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History

In September 1996, several community individuals attended a Welfare to Work conference sponsored by the Department of Public Welfare designed to explain the upcoming Welfare Reform Legislation, effective on March 3, 1997. At the conclusion of the conference a small group of Monroe County residents decided to organize a task force that would address the major barriers of those individuals who would be transitioning from welfare to work.

A community health assessment steering committee, initiated by Pocono Medical Center in December 1993, had just completed a health needs assessment report of the county that identified nine key areas of need. It was decided that the newly created Welfare Reform Task Force would come under the umbrella of the Medical Center steering committee. The first meeting was held in November 1996 with approximately 25 community groups represented. Four sub-committees were formed to address the barriers to employment: childcare, transportation, housing and employment. Also, a resource committee was formed to oversee the personnel and financial needs of the task force. Community and business people, social service agencies, educators, and health and government leaders joined forces on the Welfare Reform Task Force to develop strategies that would support the diverse and critical needs that would have to be addressed as welfare to work was implemented. Committees met on a regular basis for the next year and a half, analyzing solutions to the needs that were identified. When numerous barriers appeared, it was decided that a consultant would be hired to provide technical assistance, prioritize solutions, prepare a comprehensive plan, and identify funding sources.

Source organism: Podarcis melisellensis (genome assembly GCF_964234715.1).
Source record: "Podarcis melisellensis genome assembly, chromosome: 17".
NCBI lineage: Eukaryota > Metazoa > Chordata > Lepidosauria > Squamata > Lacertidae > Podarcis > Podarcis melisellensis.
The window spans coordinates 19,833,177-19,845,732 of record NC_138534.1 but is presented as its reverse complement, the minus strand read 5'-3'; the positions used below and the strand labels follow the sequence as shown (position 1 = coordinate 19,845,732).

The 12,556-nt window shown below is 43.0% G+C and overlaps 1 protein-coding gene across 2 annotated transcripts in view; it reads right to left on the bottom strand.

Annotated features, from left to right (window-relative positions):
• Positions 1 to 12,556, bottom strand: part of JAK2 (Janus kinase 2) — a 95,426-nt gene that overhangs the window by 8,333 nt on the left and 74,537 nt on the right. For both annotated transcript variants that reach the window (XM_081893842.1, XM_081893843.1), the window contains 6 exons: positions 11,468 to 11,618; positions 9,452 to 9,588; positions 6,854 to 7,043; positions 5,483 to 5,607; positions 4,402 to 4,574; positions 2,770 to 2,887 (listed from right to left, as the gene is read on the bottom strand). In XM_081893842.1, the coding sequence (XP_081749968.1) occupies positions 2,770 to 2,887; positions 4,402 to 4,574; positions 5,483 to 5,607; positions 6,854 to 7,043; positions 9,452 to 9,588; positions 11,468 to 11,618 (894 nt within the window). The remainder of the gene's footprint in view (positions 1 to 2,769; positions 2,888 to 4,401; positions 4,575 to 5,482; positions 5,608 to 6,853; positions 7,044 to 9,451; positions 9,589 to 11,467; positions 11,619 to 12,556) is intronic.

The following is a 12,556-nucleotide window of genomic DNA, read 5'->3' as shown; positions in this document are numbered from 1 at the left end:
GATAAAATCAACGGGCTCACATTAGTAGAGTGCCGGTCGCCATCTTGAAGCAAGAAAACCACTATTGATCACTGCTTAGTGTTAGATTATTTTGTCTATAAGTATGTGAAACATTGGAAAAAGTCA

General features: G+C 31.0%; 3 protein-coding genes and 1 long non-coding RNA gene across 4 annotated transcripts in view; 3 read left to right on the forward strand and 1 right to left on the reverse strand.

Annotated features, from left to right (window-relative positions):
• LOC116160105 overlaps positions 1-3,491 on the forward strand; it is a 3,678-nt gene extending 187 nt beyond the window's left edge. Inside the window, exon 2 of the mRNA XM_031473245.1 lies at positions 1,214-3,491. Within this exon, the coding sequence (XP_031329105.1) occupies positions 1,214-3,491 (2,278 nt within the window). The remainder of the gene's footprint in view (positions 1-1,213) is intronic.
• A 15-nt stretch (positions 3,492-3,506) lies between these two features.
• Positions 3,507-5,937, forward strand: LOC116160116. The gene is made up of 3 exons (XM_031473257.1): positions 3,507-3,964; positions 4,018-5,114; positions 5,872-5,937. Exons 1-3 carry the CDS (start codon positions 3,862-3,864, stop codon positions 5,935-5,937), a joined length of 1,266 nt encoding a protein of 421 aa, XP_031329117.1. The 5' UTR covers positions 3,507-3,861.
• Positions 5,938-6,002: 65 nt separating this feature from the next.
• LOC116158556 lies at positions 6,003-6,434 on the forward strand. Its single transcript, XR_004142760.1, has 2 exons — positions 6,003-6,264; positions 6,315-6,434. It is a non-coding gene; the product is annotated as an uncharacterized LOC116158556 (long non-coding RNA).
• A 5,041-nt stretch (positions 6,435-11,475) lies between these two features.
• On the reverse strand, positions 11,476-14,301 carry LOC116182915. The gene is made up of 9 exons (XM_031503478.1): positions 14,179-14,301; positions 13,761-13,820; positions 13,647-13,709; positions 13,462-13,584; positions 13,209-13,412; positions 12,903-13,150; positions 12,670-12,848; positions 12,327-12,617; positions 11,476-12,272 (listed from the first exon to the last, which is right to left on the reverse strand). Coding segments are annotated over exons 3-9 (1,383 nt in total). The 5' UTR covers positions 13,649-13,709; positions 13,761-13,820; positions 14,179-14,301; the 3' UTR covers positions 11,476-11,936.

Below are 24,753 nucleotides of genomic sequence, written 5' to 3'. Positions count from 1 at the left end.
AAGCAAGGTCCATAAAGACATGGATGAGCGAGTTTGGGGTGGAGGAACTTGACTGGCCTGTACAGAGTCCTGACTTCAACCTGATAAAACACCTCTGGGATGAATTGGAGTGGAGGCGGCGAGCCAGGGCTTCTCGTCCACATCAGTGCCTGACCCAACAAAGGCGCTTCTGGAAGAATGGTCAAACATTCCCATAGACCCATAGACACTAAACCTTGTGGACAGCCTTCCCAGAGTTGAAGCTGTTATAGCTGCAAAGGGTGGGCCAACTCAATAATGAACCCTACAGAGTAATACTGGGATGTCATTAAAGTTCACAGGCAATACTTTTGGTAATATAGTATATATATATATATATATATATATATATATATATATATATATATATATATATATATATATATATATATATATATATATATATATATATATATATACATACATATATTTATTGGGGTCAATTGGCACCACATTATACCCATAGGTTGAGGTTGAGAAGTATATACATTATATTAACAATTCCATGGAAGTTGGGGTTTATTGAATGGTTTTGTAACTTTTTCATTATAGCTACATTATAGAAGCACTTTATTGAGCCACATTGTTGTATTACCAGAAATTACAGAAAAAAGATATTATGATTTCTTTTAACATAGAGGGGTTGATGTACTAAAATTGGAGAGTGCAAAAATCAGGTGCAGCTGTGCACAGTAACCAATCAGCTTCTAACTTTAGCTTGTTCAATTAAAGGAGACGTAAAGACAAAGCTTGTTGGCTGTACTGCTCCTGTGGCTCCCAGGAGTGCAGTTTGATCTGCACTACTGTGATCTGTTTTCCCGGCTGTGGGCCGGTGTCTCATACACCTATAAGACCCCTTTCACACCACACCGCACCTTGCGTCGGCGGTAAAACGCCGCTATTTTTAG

In 1998, the County Commissioners agreed to fund this project utilizing Red Road Enterprises as the consultants. The consultants initiated a survey and produced the “Red Road Report”. The report identified the strengths and needs of the committees, made suggestions for the committees, and recommended the hiring of a project director to coordinate activities. In March 1999, a project director was hired to act as a liaison between committees, to provide direction, coordinate activities, and write grants to support needed projects. In 2001, the name of the Task Force was changed to Pocono Healthy Communities Alliance to more accurately reflect the work and focus of the group. In 2002, PHCA received its 501 (c) 3 status. PHCA changed its name to Pocono Alliance in 2009.

Through its membership of over 300 individuals, Pocono Alliance works with the private sector, agencies, educational systems, government, service providers, and service recipients in program development and the delivery of services. Pocono Alliance collaborates in identifying unmet needs of the community as they relate to supporting low to moderate-income working families with children. Additionally, Pocono Alliance pursues funding sources for new programs as it collaborates with established agencies and organizations to accomplish identified goals, with the intention of avoiding duplication of services. As of July 2006, almost $4.75 million dollars have come in to Monroe County. These funds were either obtained in collaboration with other agencies that provide the direct service or they were for projects that Pocono Alliance implemented.